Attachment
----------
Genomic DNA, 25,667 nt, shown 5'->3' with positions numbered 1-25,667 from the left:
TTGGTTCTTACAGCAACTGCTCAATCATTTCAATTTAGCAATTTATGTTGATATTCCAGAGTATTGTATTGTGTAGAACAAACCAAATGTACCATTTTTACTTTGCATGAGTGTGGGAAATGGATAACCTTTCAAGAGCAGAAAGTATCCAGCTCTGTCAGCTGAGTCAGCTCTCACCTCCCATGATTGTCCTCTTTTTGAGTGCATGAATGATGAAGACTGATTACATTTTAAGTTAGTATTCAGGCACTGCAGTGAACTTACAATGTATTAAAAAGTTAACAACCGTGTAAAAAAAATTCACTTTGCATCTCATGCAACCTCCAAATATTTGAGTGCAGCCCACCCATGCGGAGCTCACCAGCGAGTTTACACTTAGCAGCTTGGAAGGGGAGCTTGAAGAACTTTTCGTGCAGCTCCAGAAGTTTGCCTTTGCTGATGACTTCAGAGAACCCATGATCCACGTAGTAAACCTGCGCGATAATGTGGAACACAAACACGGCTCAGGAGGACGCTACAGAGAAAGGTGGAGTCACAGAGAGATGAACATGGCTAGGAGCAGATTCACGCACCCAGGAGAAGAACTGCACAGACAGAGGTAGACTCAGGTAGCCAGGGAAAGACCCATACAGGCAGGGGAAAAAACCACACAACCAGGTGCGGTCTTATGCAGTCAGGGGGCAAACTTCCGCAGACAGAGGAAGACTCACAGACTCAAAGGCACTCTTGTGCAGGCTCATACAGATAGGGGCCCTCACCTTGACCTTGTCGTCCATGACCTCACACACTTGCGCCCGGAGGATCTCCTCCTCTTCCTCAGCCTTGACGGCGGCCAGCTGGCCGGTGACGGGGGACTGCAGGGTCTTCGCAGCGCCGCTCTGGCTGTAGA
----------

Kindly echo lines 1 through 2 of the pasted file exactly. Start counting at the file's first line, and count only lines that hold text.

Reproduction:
Genomic DNA, 25,667 nt, shown 5'->3' with positions numbered 1-25,667 from the left:
TTGGTTCTTACAGCAACTGCTCAATCATTTCAATTTAGCAATTTATGTTGATATTCCAGAGTATTGTATTGTGTAGAACAAACCAAATGTACCATTTTTACTTTGCATGAGTGTGGGAAATGGATAACCTTTCAAGAGCAGAAAGTATCCAGCTCTGTCAGCTGAGTCAGCTCTCACCTCCCATGATTGTCCTCTTTTTGAGTGCATGAATGATGAAGACTGATTACATTTTAAGTTAGTATTCAGGCACTGCAGTGAACTTACAATGTATTAAAAAGTTAACAACCGTGTAAAAAAAATTCACTTTGCATCTCATGCAACCTCCAAATATTTGAGTGCAGCCCACCCATGCGGAGCTCACCAGCGAGTTTACACTTAGCAGCTTGGAAGGGGAGCTTGAAGAACTTTTCGTGCAGCTCCAGAAGTTTGCCTTTGCTGATGACTTCAGAGAACCCATGATCCACGTAGTAAACCTGCGCGATAATGTGGAACACAAACACGGCTCAGGAGGACGCTACAGAGAAAGGTGGAGTCACAGAGAGATGAACATGGCTAGGAGCAGATTCACGCACCCAGGAGAAGAACTGCACAGACAGAGGTAGACTCAGGTAGCCAGGGAAAGACCCATACAGGCAGGGGAAAAAACCACACAACCAGGTGCGGTCTTATGCAGTCAGGGGGCAAACTTCCGCAGACAGAGGAAGACTCACAGACTCAAAGGCACTCTTGTGCAGGCTCATACAGATAGGGGCCCTCACCTTGACCTTGTCGTCCATGACCTCACACACTTGCGCCCGGAGGATCTCCTCCTCTTCCTCAGCCTTGACGGCGGCCAGCTGGCCGGTGACGGGGGACTGCAGGGTCTTCGCAGCGCCGCTCTGGCTGTAGA